Looking up

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Part one of a two-part series – Representations of self: the urban skyline

“Skylines are urban signatures. They are the shorthand of urban identity, and the chance for urban flourish. Cities of all descriptions and periods raise aloft distinctive landmarks, to celebrate faith and power and special achievement. The presentation itself is contrived.”
Spiro Kostof, The City Shaped. 1991

Throughout history cities have been represented by their skylines – more precisely, have represented themselves with their skylines. From the church spire to the skyscraper or even the oversized Ferris wheel, cities seek distinction through the shape of the agglomeration of their structures. Indeed, cities often have logos that abstract their shape to the point where the individual buildings cannot be discerned. Embracing the tradition of the picturesque, the silhouette idealises and romanticises the city’s image, capturing how the city wants to project itself to the rest of the world. The skyline, while composed of a collection of structures, becomes a singular entity and they cannot help but reveal the predominant values of the culture that built them.

While Shanghai, Dubai and Seoul reinvent themselves, mainly by the hands of selected American and European designers, it is an aspiring iconic skyline that is beamed around the world, not images from the ground of new streets and squares. The European city, by contrast, is characterised by buildings that form city blocks of a relatively consistent height. In cities such as Berlin, Frankfurt, Barcelona and Paris, it appears as if continuous and uniform building fabric came first and the streets were then carved out to provide movement through the city – in fact, Baron von Hausmann, the visionary planner who transformed Paris in the 19th century, did just that.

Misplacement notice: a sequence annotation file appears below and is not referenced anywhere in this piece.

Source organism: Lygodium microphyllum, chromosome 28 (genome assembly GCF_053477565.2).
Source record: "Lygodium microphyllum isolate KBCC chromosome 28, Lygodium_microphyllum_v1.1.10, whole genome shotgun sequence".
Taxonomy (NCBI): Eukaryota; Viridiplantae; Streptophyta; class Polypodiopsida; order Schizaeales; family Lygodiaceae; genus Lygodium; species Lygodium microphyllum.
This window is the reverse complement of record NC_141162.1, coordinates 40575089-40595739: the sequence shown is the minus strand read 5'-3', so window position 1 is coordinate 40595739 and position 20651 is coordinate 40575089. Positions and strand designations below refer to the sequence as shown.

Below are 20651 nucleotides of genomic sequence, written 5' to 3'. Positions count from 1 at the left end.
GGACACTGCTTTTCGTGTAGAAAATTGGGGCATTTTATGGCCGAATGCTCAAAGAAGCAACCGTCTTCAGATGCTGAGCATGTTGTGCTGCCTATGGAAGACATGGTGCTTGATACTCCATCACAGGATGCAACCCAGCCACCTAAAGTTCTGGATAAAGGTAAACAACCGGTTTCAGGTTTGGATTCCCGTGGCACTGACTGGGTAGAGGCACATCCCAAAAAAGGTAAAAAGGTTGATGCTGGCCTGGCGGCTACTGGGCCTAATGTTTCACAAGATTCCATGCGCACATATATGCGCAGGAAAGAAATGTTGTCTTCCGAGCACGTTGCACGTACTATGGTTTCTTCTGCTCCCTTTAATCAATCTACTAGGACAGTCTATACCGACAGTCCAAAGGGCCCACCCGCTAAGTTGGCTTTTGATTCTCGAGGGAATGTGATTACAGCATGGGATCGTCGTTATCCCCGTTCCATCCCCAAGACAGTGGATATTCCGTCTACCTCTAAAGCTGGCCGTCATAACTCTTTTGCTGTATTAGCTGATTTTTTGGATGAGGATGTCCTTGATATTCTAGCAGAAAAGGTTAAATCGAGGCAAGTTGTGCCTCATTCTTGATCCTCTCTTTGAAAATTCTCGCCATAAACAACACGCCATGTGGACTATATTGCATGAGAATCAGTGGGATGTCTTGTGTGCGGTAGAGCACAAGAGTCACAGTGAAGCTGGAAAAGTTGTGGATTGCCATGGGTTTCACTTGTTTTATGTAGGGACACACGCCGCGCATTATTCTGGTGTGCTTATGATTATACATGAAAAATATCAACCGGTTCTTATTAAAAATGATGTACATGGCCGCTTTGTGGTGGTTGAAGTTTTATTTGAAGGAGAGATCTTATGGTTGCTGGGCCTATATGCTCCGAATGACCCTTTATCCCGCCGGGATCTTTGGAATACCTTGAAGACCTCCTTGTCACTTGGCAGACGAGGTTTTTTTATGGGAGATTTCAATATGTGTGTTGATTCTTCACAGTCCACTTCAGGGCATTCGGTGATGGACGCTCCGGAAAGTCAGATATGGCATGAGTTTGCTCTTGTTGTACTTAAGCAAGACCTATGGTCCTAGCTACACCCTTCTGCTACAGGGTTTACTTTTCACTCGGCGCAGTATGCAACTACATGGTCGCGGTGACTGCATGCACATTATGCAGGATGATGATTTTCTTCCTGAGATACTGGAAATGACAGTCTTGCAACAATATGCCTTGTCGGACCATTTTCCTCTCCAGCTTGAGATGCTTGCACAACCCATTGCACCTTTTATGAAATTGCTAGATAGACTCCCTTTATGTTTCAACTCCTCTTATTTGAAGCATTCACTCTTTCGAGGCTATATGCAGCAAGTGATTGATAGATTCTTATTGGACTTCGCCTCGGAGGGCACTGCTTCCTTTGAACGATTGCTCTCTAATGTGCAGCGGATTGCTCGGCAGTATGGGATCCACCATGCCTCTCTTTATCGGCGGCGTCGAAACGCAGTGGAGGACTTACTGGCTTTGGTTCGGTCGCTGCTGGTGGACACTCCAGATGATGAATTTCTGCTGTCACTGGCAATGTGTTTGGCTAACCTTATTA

The structures that poked their heads above the building datum had to earn – or seize – that position. It is no surprise that in the traditional European city, and similarly in the Islamic world, buildings representing religious and political power rose above the mass: church spires and domes, minarets, the towers of powerful families. Centres of state activity and commerce might be marked by belfries attached to market buildings and town halls. With the industrial revolution these were joined by smoke stacks, no less associated with power.

The industrial advances of the turn of the last century enabled the birth of the skyscraper. North America invested energy and ingenuity in building tall. It was here that space could easily be found in urban centres. The American city was already adopting land use zoning that promoted segregation between living and working. Industry and commerce defined city centres while people sought a “healthier” life beyond its limits, in sub-urban environments.